C++ Notes: The NULL Pointer

Problem: Initial value for pointers

Variables are not automatically given an intial value by the system, and start with whatever garbage is left in memory when they are allocated. Pointers have the potential to cause substantial damage when they are used without a valid address. For this reason it's important to initialize them.

NULL. The standard initialization is to the predefined constant NULL. Using the NULL value as a pointer will cause an error on almost all systems, making the debugging process somewhat easier. NULL is defined in <cstdlib>.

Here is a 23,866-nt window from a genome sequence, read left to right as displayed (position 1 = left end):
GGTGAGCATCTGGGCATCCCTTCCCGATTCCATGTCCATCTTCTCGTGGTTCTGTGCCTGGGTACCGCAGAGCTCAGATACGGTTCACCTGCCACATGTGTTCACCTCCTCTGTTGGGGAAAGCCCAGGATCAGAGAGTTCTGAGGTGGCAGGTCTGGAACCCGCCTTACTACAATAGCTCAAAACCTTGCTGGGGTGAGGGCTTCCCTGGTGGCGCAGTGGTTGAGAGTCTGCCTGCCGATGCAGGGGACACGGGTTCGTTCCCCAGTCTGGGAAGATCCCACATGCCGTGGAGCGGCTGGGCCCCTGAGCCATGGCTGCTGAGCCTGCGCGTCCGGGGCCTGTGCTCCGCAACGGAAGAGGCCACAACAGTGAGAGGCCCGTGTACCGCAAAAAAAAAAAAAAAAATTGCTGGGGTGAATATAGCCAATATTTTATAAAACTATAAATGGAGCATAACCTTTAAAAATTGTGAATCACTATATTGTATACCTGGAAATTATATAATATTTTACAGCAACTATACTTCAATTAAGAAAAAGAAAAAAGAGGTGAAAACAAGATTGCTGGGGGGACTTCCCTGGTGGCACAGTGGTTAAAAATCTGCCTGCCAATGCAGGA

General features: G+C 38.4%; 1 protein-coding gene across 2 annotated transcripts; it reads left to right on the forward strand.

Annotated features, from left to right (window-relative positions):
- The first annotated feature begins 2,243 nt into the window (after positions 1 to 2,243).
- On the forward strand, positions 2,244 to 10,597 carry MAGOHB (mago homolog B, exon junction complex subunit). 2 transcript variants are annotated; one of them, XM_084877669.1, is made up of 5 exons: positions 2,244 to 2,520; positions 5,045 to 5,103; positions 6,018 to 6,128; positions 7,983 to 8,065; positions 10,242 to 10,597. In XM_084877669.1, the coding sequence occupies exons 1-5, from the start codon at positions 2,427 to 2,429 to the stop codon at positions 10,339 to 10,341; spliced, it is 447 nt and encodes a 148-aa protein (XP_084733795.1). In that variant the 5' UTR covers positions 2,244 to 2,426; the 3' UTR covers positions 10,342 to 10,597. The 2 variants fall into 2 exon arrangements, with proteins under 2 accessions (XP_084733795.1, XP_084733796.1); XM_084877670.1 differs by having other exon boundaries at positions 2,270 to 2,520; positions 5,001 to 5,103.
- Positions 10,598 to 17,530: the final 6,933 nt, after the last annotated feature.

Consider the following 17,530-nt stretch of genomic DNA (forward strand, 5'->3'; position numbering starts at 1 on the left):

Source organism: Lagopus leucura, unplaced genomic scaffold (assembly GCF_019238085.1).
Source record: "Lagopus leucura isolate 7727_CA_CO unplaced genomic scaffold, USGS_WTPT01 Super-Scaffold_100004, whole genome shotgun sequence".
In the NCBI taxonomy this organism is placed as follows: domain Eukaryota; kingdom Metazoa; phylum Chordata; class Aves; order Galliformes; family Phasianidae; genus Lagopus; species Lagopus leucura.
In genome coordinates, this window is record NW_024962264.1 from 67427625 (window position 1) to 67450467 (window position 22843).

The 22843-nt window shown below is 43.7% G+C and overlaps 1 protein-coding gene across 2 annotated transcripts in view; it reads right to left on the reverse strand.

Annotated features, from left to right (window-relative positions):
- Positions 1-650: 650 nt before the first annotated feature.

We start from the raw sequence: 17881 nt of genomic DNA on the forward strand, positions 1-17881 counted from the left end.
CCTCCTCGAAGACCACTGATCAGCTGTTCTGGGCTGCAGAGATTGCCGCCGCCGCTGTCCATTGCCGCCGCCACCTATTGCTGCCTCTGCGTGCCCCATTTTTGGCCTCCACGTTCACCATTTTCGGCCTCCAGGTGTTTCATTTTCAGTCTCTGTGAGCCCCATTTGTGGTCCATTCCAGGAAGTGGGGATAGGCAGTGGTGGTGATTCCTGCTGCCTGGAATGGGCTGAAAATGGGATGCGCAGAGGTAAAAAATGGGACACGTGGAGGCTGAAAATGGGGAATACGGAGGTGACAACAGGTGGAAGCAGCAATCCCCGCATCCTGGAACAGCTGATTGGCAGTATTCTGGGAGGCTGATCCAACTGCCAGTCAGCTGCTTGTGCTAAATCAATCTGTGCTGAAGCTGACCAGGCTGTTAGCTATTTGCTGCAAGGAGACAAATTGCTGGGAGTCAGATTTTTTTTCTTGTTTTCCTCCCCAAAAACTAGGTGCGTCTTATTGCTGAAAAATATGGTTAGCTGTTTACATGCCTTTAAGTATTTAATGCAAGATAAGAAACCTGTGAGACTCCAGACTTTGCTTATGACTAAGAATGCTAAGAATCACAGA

#include <cstdlib>
. . .
Node* head = NULL;   // Initialized pointer to NULL.

Is NULL zero?

In theory, NULL can be defined to be non-zero. In practice this doesn't happen on any mainstream system. So much code is written making the assumption that NULL is zero, it is hard to image it using anything except 0.